LT vz.35 tanks being prepared to be shipped to Germany.

The LT vz.35, the backbone of Czechoslovakian tank forces, made up a large part of the captured vehicles. 296 tanks of this type were built in total, but there were no plans to keep building them. Many defects were uncovered during production and the plan was to replace them with the superior LT vz.38. Nevertheless, this was still a fine fighting vehicle by the spring of 1939 with combat characteristics comparable to those of German medium tanks. The mobility was lower, but this tank was more agile off-road than its German equivalents. Ground pressure of 0.49 kg/cm² was one of the best in its class.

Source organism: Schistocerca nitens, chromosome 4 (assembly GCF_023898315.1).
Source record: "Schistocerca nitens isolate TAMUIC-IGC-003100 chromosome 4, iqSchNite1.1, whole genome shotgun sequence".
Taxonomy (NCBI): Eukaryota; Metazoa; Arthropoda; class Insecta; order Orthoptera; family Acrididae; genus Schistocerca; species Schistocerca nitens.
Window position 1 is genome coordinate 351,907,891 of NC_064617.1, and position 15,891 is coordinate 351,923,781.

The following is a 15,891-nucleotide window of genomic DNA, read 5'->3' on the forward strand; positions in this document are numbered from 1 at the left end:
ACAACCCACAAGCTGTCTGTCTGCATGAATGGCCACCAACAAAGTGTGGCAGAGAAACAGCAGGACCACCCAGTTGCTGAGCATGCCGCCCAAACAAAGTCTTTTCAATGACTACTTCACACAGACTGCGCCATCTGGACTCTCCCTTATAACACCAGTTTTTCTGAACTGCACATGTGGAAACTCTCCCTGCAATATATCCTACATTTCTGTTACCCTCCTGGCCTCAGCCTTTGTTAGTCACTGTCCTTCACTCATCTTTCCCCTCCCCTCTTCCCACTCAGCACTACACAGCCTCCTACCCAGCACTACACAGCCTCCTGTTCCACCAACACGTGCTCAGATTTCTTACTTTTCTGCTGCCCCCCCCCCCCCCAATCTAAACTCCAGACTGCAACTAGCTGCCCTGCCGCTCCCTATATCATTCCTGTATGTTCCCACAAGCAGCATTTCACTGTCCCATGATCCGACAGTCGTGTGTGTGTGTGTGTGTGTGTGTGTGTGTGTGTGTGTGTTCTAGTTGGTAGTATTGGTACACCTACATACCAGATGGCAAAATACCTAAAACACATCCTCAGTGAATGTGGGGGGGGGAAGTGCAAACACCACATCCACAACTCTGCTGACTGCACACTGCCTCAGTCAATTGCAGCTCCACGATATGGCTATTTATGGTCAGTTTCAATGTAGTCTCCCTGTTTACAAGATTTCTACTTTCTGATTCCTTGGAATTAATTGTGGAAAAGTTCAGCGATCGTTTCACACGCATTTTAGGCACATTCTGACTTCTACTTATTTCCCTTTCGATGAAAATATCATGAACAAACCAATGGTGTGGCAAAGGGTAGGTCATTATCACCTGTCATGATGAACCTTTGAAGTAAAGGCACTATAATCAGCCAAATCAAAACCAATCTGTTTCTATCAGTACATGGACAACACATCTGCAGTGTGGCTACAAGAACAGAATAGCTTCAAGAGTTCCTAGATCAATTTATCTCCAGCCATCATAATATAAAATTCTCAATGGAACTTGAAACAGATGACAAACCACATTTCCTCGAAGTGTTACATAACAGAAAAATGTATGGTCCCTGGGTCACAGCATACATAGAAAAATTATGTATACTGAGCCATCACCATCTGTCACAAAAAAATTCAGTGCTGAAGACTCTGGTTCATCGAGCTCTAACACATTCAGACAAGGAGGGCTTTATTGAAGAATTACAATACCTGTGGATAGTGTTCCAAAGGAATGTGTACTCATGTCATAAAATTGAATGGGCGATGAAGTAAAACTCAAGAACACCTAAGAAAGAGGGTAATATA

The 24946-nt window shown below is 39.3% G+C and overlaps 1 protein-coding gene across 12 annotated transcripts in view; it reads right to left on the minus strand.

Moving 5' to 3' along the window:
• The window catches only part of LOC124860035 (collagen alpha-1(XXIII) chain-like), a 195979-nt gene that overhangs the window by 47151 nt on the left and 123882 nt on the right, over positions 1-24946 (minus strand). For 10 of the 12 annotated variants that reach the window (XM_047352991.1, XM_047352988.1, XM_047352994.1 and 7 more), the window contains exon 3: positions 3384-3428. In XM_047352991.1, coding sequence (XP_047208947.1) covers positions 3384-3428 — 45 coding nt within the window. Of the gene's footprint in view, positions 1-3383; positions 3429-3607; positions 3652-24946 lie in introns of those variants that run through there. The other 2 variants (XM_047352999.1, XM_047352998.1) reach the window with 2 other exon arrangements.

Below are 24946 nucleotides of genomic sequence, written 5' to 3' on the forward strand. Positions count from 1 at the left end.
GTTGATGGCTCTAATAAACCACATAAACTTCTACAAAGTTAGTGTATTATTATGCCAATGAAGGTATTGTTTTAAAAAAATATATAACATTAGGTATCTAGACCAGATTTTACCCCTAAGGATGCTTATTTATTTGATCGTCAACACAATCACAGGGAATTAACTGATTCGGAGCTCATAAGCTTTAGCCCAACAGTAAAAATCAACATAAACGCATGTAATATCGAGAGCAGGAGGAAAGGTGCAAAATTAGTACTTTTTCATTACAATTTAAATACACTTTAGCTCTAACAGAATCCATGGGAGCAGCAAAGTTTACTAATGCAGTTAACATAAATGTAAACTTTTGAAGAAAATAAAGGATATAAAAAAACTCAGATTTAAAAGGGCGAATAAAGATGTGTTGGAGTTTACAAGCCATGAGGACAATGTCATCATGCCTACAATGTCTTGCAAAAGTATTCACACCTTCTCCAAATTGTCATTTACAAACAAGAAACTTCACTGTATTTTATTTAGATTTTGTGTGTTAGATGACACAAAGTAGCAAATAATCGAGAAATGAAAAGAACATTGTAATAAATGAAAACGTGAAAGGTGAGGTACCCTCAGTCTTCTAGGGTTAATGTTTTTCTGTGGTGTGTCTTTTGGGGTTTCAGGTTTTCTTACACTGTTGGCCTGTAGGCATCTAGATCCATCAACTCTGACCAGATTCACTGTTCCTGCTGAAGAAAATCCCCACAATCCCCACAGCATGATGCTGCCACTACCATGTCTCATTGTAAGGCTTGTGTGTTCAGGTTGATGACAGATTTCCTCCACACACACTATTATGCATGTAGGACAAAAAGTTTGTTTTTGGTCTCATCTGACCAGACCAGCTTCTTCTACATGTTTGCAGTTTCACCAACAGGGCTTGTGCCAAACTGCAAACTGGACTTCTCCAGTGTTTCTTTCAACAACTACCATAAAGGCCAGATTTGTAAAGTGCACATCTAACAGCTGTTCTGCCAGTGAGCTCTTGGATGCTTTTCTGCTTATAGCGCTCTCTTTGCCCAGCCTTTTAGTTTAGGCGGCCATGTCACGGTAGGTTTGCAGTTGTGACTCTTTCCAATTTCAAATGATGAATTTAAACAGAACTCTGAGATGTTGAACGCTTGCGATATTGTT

Škoda's creation demonstrated its exceptional off-road performance in the USSR. It beat the T-26 during comparative trials held in the fall of 1938. This was a very dangerous vehicle that could have stood its own against German tanks, were not not for political betrayal. Three regiments had these tanks on hand at the time of occupation: one stationed in Milovice, one in Přáslavice, and one in Martin (Slovakia). After Slovakia declared independence, tanks of the latter regiment ended up in the new Slovakian army. It received 52 tanks of this type. The remaining 244 vehicles ended up in German hands. Two of these tanks had an interesting fate: tank #13909 was knocked out on March 15th, 1939, and was captured by Hungarians. It received the registration number 1H-407. The experimental Š-II-a tank was confiscated by Romania and eventually returned to the Škoda factory. It does not appear that this tank ever saw service.